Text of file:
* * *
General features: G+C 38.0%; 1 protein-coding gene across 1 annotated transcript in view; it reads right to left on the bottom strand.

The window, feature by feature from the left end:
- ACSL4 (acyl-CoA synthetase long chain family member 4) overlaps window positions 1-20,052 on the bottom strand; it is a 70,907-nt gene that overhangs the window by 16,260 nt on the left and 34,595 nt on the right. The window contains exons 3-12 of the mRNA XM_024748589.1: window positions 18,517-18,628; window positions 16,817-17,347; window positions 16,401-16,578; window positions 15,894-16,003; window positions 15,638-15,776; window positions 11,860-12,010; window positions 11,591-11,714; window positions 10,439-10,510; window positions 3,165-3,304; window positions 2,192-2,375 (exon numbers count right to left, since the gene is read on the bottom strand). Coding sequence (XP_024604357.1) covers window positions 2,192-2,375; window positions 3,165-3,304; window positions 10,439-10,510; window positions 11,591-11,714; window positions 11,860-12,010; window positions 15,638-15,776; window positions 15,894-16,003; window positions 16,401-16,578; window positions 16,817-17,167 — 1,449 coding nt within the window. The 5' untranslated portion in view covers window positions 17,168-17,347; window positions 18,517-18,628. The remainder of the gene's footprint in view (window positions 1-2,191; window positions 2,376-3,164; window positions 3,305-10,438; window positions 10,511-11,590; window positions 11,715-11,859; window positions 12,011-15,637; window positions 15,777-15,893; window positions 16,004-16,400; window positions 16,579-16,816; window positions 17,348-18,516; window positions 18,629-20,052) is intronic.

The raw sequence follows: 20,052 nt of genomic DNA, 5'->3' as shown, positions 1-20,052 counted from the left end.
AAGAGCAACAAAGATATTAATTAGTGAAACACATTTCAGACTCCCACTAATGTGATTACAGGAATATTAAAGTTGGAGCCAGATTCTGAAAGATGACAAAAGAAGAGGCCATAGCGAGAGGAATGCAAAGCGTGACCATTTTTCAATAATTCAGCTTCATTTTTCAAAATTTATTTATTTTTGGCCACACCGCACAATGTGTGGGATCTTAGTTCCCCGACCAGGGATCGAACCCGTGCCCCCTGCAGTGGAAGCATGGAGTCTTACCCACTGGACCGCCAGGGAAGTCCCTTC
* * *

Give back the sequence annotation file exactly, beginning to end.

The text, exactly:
General features: G+C 38.0%; 1 protein-coding gene across 1 annotated transcript in view; it reads right to left on the bottom strand.

The window, feature by feature from the left end:
- ACSL4 (acyl-CoA synthetase long chain family member 4) overlaps window positions 1-20,052 on the bottom strand; it is a 70,907-nt gene that overhangs the window by 16,260 nt on the left and 34,595 nt on the right. The window contains exons 3-12 of the mRNA XM_024748589.1: window positions 18,517-18,628; window positions 16,817-17,347; window positions 16,401-16,578; window positions 15,894-16,003; window positions 15,638-15,776; window positions 11,860-12,010; window positions 11,591-11,714; window positions 10,439-10,510; window positions 3,165-3,304; window positions 2,192-2,375 (exon numbers count right to left, since the gene is read on the bottom strand). Coding sequence (XP_024604357.1) covers window positions 2,192-2,375; window positions 3,165-3,304; window positions 10,439-10,510; window positions 11,591-11,714; window positions 11,860-12,010; window positions 15,638-15,776; window positions 15,894-16,003; window positions 16,401-16,578; window positions 16,817-17,167 — 1,449 coding nt within the window. The 5' untranslated portion in view covers window positions 17,168-17,347; window positions 18,517-18,628. The remainder of the gene's footprint in view (window positions 1-2,191; window positions 2,376-3,164; window positions 3,305-10,438; window positions 10,511-11,590; window positions 11,715-11,859; window positions 12,011-15,637; window positions 15,777-15,893; window positions 16,004-16,400; window positions 16,579-16,816; window positions 17,348-18,516; window positions 18,629-20,052) is intronic.

The raw sequence follows: 20,052 nt of genomic DNA, 5'->3' as shown, positions 1-20,052 counted from the left end.
AAGAGCAACAAAGATATTAATTAGTGAAACACATTTCAGACTCCCACTAATGTGATTACAGGAATATTAAAGTTGGAGCCAGATTCTGAAAGATGACAAAAGAAGAGGCCATAGCGAGAGGAATGCAAAGCGTGACCATTTTTCAATAATTCAGCTTCATTTTTCAAAATTTATTTATTTTTGGCCACACCGCACAATGTGTGGGATCTTAGTTCCCCGACCAGGGATCGAACCCGTGCCCCCTGCAGTGGAAGCATGGAGTCTTACCCACTGGACCGCCAGGGAAGTCCCTTC